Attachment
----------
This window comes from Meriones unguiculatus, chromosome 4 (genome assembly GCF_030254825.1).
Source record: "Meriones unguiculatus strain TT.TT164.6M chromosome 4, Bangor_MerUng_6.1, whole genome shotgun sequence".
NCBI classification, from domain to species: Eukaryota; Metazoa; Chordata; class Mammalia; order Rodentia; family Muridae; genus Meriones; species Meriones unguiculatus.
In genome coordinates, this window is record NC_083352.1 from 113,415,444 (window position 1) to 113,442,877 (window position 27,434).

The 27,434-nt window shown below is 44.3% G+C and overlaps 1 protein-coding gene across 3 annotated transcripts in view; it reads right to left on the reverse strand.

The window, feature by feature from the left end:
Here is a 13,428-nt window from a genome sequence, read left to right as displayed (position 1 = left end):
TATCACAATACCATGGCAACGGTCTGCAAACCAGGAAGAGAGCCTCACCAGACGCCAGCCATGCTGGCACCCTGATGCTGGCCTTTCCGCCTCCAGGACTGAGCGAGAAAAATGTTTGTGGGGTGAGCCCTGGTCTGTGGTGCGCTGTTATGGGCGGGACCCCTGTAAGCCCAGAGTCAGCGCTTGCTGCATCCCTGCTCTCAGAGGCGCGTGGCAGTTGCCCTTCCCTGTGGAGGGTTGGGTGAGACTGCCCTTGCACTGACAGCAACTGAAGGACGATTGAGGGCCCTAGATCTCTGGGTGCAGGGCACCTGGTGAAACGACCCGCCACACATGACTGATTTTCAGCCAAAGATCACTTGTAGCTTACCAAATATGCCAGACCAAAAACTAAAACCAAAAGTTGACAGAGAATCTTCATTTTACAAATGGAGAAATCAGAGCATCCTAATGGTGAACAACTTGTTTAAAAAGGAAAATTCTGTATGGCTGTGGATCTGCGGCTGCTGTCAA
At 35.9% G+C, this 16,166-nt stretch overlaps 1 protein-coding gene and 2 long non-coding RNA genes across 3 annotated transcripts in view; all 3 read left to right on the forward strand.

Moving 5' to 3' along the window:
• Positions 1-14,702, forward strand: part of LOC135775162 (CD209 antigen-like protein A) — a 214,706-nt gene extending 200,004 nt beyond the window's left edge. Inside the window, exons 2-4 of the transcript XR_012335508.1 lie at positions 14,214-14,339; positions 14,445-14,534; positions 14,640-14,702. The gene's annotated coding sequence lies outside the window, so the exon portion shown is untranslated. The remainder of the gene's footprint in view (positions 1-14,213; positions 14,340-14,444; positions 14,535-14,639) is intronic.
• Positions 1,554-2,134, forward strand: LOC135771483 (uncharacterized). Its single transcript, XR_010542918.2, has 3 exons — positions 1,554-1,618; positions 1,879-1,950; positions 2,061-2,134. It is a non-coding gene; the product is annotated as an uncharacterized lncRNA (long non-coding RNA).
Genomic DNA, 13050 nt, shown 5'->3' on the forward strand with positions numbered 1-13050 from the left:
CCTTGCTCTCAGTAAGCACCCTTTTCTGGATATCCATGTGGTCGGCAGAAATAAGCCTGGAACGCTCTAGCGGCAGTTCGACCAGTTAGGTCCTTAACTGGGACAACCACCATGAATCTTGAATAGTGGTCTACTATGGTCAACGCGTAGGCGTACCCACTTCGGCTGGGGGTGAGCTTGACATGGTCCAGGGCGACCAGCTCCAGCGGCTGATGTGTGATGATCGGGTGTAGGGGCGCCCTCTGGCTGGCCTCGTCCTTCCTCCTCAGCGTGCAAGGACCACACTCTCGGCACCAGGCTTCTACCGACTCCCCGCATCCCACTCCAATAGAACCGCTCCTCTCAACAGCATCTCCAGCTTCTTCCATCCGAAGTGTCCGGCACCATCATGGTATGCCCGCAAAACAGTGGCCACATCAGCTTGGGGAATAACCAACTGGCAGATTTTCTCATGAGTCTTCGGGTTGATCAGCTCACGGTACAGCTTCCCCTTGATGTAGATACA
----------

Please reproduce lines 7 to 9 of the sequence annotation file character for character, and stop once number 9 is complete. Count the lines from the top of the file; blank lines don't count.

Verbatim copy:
Here is a 13,428-nt window from a genome sequence, read left to right as displayed (position 1 = left end):
TATCACAATACCATGGCAACGGTCTGCAAACCAGGAAGAGAGCCTCACCAGACGCCAGCCATGCTGGCACCCTGATGCTGGCCTTTCCGCCTCCAGGACTGAGCGAGAAAAATGTTTGTGGGGTGAGCCCTGGTCTGTGGTGCGCTGTTATGGGCGGGACCCCTGTAAGCCCAGAGTCAGCGCTTGCTGCATCCCTGCTCTCAGAGGCGCGTGGCAGTTGCCCTTCCCTGTGGAGGGTTGGGTGAGACTGCCCTTGCACTGACAGCAACTGAAGGACGATTGAGGGCCCTAGATCTCTGGGTGCAGGGCACCTGGTGAAACGACCCGCCACACATGACTGATTTTCAGCCAAAGATCACTTGTAGCTTACCAAATATGCCAGACCAAAAACTAAAACCAAAAGTTGACAGAGAATCTTCATTTTACAAATGGAGAAATCAGAGCATCCTAATGGTGAACAACTTGTTTAAAAAGGAAAATTCTGTATGGCTGTGGATCTGCGGCTGCTGTCAA
At 35.9% G+C, this 16,166-nt stretch overlaps 1 protein-coding gene and 2 long non-coding RNA genes across 3 annotated transcripts in view; all 3 read left to right on the forward strand.